A. Human Ingestion of Snow Made from Treated Sewage Effluent

The Navajo Nation, the White Mountain Apache Tribe, the Yavapai-Apache Tribe, the Havasupai Tribe, Rex Tilousi, Dianna Uqualla, the Sierra Club, the Center for Biological Diversity, and the Flagstaff Activist Network ("Navajo Appellants" or "Appellants") claim that the FEIS failed to consider adequately the risks posed by human ingestion of artificial snow made from treated sewage effluent.

1. Administrative Exhaustion and Notice of Claim in the District Court

We begin by addressing Appellees' argument that we should not reach the merits of this claim. Appellees argue that Appellants failed to exhaust the claim in administrative proceedings as required by the APA, 5 U.S.C. § 704, and that Appellants failed to raise it in the district court. We conclude that Appellants sufficiently raised the claim in comments on the draft EIS and in their administrative appeals, and that they properly raised it in the district court.

We have interpreted the NEPA exhaustion requirements leniently because " [r]equiring more might unduly burden those who pursue administrative appeals unrepresented by counsel, who may frame their claims in non-legal terms." Native Ecosystems Council v. Dombeck, 304 F.3d 886, 900 (9th Cir. 2002). "The plaintiffs have exhausted their administrative appeals if the appeal, taken as a whole, provided sufficient notice to the [agency] to afford it the opportunity to rectify the violations that the plaintiffs alleged." Id. at 899; see also Dep't of Transp. v. Pub. Citizen, 541 U.S. 752, 764, 124 S. Ct. 2204, 159 L. Ed. 2d 60 (2004) (plaintiffs' participation must "`alert [] the agency to the parties' position and contentions,' in order to allow the agency to give the issue meaningful consideration" (quoting Vt. Yankee Nuclear Power Corp. v. Natural Res. Def. Council, Inc., 435 U.S. 519, 553, 98 S. Ct. 1197, 55 L. Ed. 2d 460 (1978))). "Claims must be raised with sufficient clarity to allow the decision maker to understand and rule on the issue raised, but there is no bright-line standard as to when this requirement has been met and we must consider exhaustion arguments on a case-by-case basis." Idaho Sporting Cong., Inc. v. Rittenhouse, 305 F.3d 957, 965 (9th Cir. 2002). The aim is to prevent plaintiffs from engaging in "unjustified obstructionism by making cryptic and obscure reference to matters that `ought to be' considered and then, after failing to do more to bring the matter to the agency's attention, seeking to have that agency determination vacated on the ground that the agency failed to consider matters `forcefully presented.'" Vt. Yankee, 435 U.S. at 553-54, 98 S. Ct. 1197.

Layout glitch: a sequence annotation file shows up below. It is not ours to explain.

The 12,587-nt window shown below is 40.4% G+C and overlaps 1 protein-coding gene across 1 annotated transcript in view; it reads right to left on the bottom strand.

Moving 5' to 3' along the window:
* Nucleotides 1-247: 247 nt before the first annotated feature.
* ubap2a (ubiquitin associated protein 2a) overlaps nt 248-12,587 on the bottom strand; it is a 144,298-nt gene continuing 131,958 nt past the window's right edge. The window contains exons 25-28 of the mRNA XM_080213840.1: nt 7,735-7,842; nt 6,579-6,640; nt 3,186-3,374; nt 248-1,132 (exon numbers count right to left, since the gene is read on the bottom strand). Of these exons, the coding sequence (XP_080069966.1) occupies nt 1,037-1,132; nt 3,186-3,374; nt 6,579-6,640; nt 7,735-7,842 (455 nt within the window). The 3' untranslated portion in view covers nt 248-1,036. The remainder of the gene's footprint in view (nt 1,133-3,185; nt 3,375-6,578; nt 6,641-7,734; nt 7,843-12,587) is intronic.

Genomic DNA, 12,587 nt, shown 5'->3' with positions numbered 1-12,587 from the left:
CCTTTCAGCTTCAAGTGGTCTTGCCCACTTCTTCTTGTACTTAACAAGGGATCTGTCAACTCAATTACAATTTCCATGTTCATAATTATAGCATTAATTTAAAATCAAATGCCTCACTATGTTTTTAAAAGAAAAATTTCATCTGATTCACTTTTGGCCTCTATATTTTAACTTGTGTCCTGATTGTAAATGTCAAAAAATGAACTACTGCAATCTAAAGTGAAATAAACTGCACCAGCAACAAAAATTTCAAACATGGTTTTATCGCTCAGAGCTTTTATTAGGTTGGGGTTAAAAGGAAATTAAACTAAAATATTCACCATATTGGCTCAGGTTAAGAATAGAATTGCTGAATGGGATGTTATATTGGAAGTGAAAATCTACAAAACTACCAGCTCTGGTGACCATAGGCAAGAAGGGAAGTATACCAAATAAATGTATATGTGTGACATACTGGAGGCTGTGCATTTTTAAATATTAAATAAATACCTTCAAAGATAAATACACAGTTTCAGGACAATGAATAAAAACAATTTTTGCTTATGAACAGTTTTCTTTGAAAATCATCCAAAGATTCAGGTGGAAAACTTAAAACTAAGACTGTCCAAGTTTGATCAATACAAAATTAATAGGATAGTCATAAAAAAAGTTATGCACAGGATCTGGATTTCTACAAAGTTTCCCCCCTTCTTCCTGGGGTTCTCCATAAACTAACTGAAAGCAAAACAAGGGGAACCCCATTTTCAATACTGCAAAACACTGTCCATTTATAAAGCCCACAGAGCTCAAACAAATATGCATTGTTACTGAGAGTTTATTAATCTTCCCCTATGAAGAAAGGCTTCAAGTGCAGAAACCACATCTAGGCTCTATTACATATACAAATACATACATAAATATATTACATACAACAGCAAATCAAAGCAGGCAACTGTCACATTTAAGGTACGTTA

The core of Appellants' claim is that the FEIS has insufficiently analyzed the risk of ingestion—particularly by children—of artificial snow made from treated sewage effluent. This risk was evident to the Forest Service from the beginning. At least from the standpoint of public relations, the Service responded to the risk at a very early stage. In October 2002, even before the draft EIS was published, the Service wrote what it called a "strategic talking point." The "talking point" began with the question: "Will my kids get sick if they eat artificial snow made from treated wastewater?" It continued with a scripted answer: " [T]his question is really one that will be thoroughly answered in the NEPA analysis process." As we discuss below, the question was not subsequently "thoroughly answered in the NEPA analysis process."

Appellants were among those who raised this issue, both in comments on the draft EIS and in administrative appeals. One member of both the Sierra Club and the Flagstaff Activist Network commented that "we'll be dealing with treated sewage that is undiluted with fresh water and people who will be falling in great frozen piles of the stuff and probably accidentally swallowing some. Not to speak of children and even adults who indulge in the winter tradition of eating snow." A member of the Sierra Club and the Center for Biological Diversity noted that "various disturbing trends have led researchers to believe that environmental exposures are contributing to children's declining health status": "If concerns about wildlife and adult human health are not sufficient to justify prudence in the further contamination of the northern Arizona Ecosystems and waters with various societal chemicals, then perhaps concerns for child health might dictate a more conservative approach."